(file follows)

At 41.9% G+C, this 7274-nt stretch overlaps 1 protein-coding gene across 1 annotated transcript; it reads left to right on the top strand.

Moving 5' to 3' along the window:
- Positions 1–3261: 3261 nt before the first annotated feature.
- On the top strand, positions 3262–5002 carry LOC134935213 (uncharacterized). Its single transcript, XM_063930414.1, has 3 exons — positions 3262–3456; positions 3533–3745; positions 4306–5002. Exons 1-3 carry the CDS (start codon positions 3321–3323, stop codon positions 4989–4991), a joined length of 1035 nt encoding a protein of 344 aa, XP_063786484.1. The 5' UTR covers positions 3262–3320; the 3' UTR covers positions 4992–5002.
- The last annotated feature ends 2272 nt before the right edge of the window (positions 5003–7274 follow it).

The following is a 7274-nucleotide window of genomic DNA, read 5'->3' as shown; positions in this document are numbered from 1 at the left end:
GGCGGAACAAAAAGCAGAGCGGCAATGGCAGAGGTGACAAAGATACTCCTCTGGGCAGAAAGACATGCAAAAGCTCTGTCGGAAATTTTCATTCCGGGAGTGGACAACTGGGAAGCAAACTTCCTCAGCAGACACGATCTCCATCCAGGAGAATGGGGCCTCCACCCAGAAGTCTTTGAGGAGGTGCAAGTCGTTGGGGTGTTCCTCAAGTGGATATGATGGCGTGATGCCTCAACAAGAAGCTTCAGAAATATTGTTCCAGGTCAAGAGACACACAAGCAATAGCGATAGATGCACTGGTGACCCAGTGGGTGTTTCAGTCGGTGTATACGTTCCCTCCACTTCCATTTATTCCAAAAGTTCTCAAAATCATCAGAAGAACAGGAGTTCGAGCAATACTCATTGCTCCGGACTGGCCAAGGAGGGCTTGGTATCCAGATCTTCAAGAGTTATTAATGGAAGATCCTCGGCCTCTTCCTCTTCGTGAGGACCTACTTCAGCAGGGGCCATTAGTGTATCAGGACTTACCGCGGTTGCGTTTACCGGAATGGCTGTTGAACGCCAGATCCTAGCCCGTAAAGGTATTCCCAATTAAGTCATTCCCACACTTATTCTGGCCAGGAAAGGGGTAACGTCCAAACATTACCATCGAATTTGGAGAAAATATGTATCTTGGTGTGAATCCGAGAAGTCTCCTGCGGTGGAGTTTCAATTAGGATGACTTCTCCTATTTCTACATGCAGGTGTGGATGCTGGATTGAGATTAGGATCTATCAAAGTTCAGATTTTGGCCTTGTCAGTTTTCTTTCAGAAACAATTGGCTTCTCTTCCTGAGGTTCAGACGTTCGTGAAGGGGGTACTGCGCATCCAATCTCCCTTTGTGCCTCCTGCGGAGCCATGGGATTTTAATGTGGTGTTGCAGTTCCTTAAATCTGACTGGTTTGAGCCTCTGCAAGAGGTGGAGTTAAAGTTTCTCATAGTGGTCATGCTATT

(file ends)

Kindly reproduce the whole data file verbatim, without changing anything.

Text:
At 41.9% G+C, this 7274-nt stretch overlaps 1 protein-coding gene across 1 annotated transcript; it reads left to right on the top strand.

Moving 5' to 3' along the window:
- Positions 1–3261: 3261 nt before the first annotated feature.
- On the top strand, positions 3262–5002 carry LOC134935213 (uncharacterized). Its single transcript, XM_063930414.1, has 3 exons — positions 3262–3456; positions 3533–3745; positions 4306–5002. Exons 1-3 carry the CDS (start codon positions 3321–3323, stop codon positions 4989–4991), a joined length of 1035 nt encoding a protein of 344 aa, XP_063786484.1. The 5' UTR covers positions 3262–3320; the 3' UTR covers positions 4992–5002.
- The last annotated feature ends 2272 nt before the right edge of the window (positions 5003–7274 follow it).

The following is a 7274-nucleotide window of genomic DNA, read 5'->3' as shown; positions in this document are numbered from 1 at the left end:
GGCGGAACAAAAAGCAGAGCGGCAATGGCAGAGGTGACAAAGATACTCCTCTGGGCAGAAAGACATGCAAAAGCTCTGTCGGAAATTTTCATTCCGGGAGTGGACAACTGGGAAGCAAACTTCCTCAGCAGACACGATCTCCATCCAGGAGAATGGGGCCTCCACCCAGAAGTCTTTGAGGAGGTGCAAGTCGTTGGGGTGTTCCTCAAGTGGATATGATGGCGTGATGCCTCAACAAGAAGCTTCAGAAATATTGTTCCAGGTCAAGAGACACACAAGCAATAGCGATAGATGCACTGGTGACCCAGTGGGTGTTTCAGTCGGTGTATACGTTCCCTCCACTTCCATTTATTCCAAAAGTTCTCAAAATCATCAGAAGAACAGGAGTTCGAGCAATACTCATTGCTCCGGACTGGCCAAGGAGGGCTTGGTATCCAGATCTTCAAGAGTTATTAATGGAAGATCCTCGGCCTCTTCCTCTTCGTGAGGACCTACTTCAGCAGGGGCCATTAGTGTATCAGGACTTACCGCGGTTGCGTTTACCGGAATGGCTGTTGAACGCCAGATCCTAGCCCGTAAAGGTATTCCCAATTAAGTCATTCCCACACTTATTCTGGCCAGGAAAGGGGTAACGTCCAAACATTACCATCGAATTTGGAGAAAATATGTATCTTGGTGTGAATCCGAGAAGTCTCCTGCGGTGGAGTTTCAATTAGGATGACTTCTCCTATTTCTACATGCAGGTGTGGATGCTGGATTGAGATTAGGATCTATCAAAGTTCAGATTTTGGCCTTGTCAGTTTTCTTTCAGAAACAATTGGCTTCTCTTCCTGAGGTTCAGACGTTCGTGAAGGGGGTACTGCGCATCCAATCTCCCTTTGTGCCTCCTGCGGAGCCATGGGATTTTAATGTGGTGTTGCAGTTCCTTAAATCTGACTGGTTTGAGCCTCTGCAAGAGGTGGAGTTAAAGTTTCTCATAGTGGTCATGCTATT